Pituitary Innovation and Teaching

Pituitary tumours: Types of tumours and symptoms

ACTH-producing tumours (Cushing’s disease)

ACTH-producing tumours produce too much of the hormone called “ACTH” (adrenocorticotropic hormone) and causes what is called “Cushing’s disease”.

Illustration of patient with Cushing's disease
Figure 5: Patient with Cushing's disease
Cushing’s disease is often hard to diagnose because it is very rare and often needs testing over a longer period of time to be detected. Too much of the hormone ACTH makes your body produce too much cortisol. Too much cortisol exposes your body to chronic stress and may cause the following:

Cushing’s disease can cause:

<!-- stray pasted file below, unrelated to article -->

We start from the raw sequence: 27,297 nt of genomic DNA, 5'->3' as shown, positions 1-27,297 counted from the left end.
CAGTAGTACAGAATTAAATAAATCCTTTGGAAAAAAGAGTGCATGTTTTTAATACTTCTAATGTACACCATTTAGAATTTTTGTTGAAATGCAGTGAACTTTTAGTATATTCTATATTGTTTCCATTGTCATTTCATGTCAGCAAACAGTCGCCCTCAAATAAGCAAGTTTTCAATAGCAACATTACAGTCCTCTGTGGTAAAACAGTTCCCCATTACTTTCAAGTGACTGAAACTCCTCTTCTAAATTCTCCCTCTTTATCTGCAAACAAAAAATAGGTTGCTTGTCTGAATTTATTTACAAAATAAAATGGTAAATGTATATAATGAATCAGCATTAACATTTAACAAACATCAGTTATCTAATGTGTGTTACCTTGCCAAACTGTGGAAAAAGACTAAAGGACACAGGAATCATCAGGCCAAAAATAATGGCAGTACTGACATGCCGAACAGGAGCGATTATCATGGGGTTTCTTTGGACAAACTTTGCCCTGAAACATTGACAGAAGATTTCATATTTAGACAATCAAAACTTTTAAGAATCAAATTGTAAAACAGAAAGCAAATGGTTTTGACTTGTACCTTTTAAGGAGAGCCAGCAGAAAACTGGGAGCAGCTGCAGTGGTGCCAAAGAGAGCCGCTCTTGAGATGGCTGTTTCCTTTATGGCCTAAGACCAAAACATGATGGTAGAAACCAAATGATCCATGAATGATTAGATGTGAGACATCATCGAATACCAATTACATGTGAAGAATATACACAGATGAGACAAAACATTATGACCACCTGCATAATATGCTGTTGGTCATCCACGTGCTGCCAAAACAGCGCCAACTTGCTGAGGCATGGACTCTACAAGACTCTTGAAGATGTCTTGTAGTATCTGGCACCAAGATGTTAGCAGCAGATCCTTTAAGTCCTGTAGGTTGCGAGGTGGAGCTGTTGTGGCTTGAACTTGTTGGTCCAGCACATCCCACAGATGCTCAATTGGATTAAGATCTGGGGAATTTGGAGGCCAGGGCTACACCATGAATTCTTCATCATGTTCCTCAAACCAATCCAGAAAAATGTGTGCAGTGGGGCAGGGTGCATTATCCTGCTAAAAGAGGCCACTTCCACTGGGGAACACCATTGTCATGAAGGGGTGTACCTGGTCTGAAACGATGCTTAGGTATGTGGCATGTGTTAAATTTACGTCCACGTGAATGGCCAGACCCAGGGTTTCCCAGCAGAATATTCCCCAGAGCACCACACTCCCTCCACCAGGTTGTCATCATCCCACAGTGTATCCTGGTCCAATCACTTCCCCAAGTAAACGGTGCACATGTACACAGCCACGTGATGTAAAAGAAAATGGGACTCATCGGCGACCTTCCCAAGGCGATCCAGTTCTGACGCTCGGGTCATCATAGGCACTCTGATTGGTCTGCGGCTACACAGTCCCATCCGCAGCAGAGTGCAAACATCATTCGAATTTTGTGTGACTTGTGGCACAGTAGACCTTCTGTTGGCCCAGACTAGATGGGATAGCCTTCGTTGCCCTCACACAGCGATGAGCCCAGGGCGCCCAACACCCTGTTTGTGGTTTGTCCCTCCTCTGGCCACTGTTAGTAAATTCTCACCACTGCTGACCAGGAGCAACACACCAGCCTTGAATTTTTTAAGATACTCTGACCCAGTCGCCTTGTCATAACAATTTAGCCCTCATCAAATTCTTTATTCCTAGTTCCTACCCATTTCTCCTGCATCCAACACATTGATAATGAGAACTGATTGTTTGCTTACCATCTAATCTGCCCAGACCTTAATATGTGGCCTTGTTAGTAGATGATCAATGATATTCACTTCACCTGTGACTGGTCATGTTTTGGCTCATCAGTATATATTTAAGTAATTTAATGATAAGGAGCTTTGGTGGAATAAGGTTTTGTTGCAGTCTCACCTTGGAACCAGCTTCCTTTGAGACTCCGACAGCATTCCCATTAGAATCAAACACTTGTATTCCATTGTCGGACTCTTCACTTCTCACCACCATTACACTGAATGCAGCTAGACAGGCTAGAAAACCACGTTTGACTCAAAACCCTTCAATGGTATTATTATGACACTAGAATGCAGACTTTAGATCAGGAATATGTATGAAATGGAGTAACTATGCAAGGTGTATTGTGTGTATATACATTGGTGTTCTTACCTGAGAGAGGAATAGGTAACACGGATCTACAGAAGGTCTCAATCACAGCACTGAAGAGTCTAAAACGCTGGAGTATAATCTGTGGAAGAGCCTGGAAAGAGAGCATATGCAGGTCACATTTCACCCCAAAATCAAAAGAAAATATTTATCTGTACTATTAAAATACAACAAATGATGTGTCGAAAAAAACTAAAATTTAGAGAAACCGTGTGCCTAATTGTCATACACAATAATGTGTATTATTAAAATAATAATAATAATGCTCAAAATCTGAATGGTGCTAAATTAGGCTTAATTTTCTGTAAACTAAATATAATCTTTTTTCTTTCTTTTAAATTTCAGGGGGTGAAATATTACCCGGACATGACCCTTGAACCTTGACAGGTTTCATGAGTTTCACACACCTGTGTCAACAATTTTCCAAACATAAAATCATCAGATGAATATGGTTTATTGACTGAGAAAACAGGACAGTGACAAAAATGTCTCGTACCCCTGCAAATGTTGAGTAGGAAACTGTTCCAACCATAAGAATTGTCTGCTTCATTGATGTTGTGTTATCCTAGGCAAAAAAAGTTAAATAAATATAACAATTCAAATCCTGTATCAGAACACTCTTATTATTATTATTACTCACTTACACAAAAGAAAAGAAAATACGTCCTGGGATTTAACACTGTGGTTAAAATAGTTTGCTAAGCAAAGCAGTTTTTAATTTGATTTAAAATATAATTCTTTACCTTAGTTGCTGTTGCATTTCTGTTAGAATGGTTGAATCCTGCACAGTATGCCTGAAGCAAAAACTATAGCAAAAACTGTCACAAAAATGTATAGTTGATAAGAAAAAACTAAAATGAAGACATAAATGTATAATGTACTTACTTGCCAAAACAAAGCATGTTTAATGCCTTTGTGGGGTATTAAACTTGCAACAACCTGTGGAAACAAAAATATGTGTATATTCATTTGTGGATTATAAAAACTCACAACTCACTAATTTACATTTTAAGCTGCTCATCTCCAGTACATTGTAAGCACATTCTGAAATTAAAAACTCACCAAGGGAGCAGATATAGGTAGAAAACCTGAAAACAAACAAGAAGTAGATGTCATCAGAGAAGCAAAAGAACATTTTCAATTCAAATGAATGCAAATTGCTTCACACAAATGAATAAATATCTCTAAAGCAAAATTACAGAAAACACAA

• weight gain
  • growth of hair on the face
  • thinning of the skin
  • stretch marks
  • muscle weakness
  • osteoporosis (bone weakness)
  • easy bruising
  • poor wound healing
  • sadness or depression
  • irritability (feeling angry)
  • high blood pressure
  • high blood sugar
  • heart disease
  • poor sleep

Cushing’s disease is usually treated with surgery, which often has good results. After surgery, if your pituitary gland now makes too little ACTH, you will have low cortisol. You will then need to take cortisol replacement until your body can begin making its own cortisol again, a process that can take six to 12 months or longer.


Page last updated: November 22, 2016